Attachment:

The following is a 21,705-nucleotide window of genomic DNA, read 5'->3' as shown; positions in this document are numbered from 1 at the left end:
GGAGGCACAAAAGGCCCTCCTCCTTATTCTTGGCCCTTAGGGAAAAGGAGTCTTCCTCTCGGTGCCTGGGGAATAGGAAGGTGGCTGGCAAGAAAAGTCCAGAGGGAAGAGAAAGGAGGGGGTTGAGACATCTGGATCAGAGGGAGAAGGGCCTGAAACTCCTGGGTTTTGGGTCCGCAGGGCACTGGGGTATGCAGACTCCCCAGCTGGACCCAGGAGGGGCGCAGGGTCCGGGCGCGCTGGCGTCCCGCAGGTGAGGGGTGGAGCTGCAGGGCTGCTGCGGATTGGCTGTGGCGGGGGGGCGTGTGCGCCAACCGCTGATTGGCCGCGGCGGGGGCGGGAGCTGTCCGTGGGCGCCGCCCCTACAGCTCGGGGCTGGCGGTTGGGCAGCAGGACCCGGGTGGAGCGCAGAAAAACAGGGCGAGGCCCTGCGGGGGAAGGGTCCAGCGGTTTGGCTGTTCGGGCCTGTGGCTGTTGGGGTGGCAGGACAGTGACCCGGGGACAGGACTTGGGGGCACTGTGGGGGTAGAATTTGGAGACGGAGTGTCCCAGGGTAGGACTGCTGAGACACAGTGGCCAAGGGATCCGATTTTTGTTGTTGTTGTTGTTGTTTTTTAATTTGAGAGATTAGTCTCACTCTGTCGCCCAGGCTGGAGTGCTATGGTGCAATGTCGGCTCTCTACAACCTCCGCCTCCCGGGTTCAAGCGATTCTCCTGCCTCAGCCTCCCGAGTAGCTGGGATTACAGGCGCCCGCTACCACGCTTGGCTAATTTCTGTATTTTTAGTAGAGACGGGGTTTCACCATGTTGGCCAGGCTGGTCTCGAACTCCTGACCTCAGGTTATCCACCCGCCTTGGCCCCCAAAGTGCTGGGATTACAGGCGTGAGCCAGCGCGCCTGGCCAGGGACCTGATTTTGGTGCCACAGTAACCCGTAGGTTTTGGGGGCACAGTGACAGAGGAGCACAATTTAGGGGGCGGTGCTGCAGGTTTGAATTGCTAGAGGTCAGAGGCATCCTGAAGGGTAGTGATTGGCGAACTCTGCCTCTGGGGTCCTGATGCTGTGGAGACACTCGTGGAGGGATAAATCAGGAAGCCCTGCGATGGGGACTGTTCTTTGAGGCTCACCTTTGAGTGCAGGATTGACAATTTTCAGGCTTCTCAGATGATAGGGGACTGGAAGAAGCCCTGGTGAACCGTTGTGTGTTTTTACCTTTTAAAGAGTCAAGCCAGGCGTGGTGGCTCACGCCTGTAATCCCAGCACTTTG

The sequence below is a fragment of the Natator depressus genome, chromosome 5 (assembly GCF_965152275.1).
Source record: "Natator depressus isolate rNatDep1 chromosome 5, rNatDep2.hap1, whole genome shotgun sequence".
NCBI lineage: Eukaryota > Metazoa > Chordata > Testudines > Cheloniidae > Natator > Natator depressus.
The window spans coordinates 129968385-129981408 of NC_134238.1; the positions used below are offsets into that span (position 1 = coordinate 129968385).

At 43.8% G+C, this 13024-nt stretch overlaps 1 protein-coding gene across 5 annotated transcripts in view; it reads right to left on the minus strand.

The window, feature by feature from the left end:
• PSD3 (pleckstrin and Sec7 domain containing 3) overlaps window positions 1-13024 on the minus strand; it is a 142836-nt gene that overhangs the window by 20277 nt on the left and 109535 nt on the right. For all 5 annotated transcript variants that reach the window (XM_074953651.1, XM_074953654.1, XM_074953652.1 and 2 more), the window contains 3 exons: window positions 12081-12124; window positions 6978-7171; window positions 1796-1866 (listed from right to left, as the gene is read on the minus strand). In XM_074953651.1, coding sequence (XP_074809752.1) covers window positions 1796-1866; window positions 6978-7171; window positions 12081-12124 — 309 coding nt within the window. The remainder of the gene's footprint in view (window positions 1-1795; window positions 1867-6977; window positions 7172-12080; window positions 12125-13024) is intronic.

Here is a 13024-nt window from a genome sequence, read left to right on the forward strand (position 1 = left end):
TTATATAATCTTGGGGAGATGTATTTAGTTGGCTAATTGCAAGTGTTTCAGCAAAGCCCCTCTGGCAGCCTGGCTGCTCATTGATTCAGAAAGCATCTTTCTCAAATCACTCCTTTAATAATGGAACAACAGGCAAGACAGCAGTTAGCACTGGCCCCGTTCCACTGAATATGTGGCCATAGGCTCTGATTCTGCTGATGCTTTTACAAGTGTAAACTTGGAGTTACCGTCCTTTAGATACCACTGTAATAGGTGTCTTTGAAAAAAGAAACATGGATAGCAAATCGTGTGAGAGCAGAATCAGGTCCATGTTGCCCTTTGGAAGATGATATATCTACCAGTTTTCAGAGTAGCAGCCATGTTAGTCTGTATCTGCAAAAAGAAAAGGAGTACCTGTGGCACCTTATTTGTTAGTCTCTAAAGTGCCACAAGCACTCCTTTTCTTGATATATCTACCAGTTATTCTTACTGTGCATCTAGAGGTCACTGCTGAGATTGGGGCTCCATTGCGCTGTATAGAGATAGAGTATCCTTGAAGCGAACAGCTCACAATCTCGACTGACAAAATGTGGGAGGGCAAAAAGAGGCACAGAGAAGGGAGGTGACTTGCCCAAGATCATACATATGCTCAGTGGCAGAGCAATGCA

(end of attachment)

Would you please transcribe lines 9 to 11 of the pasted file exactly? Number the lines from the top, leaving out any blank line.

• PSD3 (pleckstrin and Sec7 domain containing 3) overlaps window positions 1-13024 on the minus strand; it is a 142836-nt gene that overhangs the window by 20277 nt on the left and 109535 nt on the right. For all 5 annotated transcript variants that reach the window (XM_074953651.1, XM_074953654.1, XM_074953652.1 and 2 more), the window contains 3 exons: window positions 12081-12124; window positions 6978-7171; window positions 1796-1866 (listed from right to left, as the gene is read on the minus strand). In XM_074953651.1, coding sequence (XP_074809752.1) covers window positions 1796-1866; window positions 6978-7171; window positions 12081-12124 — 309 coding nt within the window. The remainder of the gene's footprint in view (window positions 1-1795; window positions 1867-6977; window positions 7172-12080; window positions 12125-13024) is intronic.

Here is a 13024-nt window from a genome sequence, read left to right on the forward strand (position 1 = left end):
TTATATAATCTTGGGGAGATGTATTTAGTTGGCTAATTGCAAGTGTTTCAGCAAAGCCCCTCTGGCAGCCTGGCTGCTCATTGATTCAGAAAGCATCTTTCTCAAATCACTCCTTTAATAATGGAACAACAGGCAAGACAGCAGTTAGCACTGGCCCCGTTCCACTGAATATGTGGCCATAGGCTCTGATTCTGCTGATGCTTTTACAAGTGTAAACTTGGAGTTACCGTCCTTTAGATACCACTGTAATAGGTGTCTTTGAAAAAAGAAACATGGATAGCAAATCGTGTGAGAGCAGAATCAGGTCCATGTTGCCCTTTGGAAGATGATATATCTACCAGTTTTCAGAGTAGCAGCCATGTTAGTCTGTATCTGCAAAAAGAAAAGGAGTACCTGTGGCACCTTATTTGTTAGTCTCTAAAGTGCCACAAGCACTCCTTTTCTTGATATATCTACCAGTTATTCTTACTGTGCATCTAGAGGTCACTGCTGAGATTGGGGCTCCATTGCGCTGTATAGAGATAGAGTATCCTTGAAGCGAACAGCTCACAATCTCGACTGACAAAATGTGGGAGGGCAAAAAGAGGCACAGAGAAGGGAGGTGACTTGCCCAAGATCATACATATGCTCAGTGGCAGAGCAATGCA